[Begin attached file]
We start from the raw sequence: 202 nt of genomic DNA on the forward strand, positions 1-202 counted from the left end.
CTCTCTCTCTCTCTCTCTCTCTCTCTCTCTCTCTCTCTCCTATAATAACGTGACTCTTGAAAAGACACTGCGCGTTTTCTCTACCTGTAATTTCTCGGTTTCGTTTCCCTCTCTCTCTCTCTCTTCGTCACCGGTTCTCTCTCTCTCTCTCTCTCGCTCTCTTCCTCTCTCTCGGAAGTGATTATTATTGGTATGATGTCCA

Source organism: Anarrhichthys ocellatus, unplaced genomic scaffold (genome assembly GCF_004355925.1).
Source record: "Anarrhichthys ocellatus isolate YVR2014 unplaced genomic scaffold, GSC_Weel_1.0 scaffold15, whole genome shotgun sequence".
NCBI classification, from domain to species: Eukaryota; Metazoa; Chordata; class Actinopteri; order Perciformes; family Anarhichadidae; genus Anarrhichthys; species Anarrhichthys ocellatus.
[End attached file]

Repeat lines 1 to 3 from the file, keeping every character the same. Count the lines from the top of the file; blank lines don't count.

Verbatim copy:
We start from the raw sequence: 202 nt of genomic DNA on the forward strand, positions 1-202 counted from the left end.
CTCTCTCTCTCTCTCTCTCTCTCTCTCTCTCTCTCTCTCCTATAATAACGTGACTCTTGAAAAGACACTGCGCGTTTTCTCTACCTGTAATTTCTCGGTTTCGTTTCCCTCTCTCTCTCTCTCTTCGTCACCGGTTCTCTCTCTCTCTCTCTCTCGCTCTCTTCCTCTCTCTCGGAAGTGATTATTATTGGTATGATGTCCA

Source organism: Anarrhichthys ocellatus, unplaced genomic scaffold (genome assembly GCF_004355925.1).